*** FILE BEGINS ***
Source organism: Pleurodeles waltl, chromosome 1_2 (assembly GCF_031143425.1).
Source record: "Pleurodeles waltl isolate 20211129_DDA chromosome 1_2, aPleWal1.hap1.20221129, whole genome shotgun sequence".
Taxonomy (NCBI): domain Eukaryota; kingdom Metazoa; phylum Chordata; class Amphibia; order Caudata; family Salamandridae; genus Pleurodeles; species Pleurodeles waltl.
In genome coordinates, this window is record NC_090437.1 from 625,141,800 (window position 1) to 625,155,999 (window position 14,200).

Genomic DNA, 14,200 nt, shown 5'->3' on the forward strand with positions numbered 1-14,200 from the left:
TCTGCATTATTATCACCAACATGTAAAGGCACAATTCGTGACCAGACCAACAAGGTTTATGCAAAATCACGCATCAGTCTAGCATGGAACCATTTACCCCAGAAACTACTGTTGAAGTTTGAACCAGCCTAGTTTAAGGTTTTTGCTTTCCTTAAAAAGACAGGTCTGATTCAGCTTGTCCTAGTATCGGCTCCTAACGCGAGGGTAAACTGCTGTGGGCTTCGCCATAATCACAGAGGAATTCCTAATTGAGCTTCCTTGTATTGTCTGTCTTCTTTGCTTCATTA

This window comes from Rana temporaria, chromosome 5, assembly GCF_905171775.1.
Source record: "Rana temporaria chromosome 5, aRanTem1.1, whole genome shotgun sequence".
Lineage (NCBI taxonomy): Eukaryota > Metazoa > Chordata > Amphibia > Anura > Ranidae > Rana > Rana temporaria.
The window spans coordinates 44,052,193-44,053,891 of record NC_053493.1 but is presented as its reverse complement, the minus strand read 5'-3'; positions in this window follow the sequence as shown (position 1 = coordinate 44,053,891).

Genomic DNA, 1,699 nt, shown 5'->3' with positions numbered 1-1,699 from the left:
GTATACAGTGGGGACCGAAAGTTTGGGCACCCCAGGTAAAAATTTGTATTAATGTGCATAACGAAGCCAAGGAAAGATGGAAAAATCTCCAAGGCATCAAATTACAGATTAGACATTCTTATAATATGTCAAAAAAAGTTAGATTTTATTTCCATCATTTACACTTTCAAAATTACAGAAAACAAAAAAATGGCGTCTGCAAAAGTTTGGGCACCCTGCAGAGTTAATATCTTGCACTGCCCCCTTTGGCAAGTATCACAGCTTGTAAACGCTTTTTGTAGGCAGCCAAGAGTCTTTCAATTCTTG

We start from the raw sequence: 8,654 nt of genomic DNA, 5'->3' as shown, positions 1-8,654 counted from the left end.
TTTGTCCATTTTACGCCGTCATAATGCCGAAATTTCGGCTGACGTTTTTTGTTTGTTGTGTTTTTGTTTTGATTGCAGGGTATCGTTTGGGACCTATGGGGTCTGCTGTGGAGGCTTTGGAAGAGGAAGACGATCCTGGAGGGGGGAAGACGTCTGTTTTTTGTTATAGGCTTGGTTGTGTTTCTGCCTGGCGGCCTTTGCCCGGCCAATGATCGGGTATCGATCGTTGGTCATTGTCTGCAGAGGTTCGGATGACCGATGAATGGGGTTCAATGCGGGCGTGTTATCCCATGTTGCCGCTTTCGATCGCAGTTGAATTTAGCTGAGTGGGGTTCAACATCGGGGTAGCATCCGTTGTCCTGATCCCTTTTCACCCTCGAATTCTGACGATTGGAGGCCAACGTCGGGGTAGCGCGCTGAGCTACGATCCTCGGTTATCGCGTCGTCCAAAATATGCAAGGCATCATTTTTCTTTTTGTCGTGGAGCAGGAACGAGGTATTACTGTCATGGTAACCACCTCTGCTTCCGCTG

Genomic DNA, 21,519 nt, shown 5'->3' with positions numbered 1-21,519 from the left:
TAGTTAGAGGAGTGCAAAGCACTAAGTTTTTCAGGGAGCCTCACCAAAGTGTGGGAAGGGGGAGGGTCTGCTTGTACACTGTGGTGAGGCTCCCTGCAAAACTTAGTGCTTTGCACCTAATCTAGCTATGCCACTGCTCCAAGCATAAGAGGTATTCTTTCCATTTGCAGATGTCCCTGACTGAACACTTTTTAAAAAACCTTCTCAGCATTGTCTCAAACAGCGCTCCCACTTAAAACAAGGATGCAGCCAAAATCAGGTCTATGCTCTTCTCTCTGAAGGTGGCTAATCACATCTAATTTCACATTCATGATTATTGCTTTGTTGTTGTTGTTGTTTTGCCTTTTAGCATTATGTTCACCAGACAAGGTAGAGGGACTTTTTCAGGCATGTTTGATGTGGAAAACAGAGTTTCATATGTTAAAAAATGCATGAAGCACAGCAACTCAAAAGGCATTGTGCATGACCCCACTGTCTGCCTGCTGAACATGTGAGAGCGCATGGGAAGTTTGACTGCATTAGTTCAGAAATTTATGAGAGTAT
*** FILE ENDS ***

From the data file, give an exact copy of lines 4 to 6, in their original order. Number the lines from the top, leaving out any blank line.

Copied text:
In genome coordinates, this window is record NC_090437.1 from 625,141,800 (window position 1) to 625,155,999 (window position 14,200).

Genomic DNA, 14,200 nt, shown 5'->3' on the forward strand with positions numbered 1-14,200 from the left:
TCTGCATTATTATCACCAACATGTAAAGGCACAATTCGTGACCAGACCAACAAGGTTTATGCAAAATCACGCATCAGTCTAGCATGGAACCATTTACCCCAGAAACTACTGTTGAAGTTTGAACCAGCCTAGTTTAAGGTTTTTGCTTTCCTTAAAAAGACAGGTCTGATTCAGCTTGTCCTAGTATCGGCTCCTAACGCGAGGGTAAACTGCTGTGGGCTTCGCCATAATCACAGAGGAATTCCTAATTGAGCTTCCTTGTATTGTCTGTCTTCTTTGCTTCATTA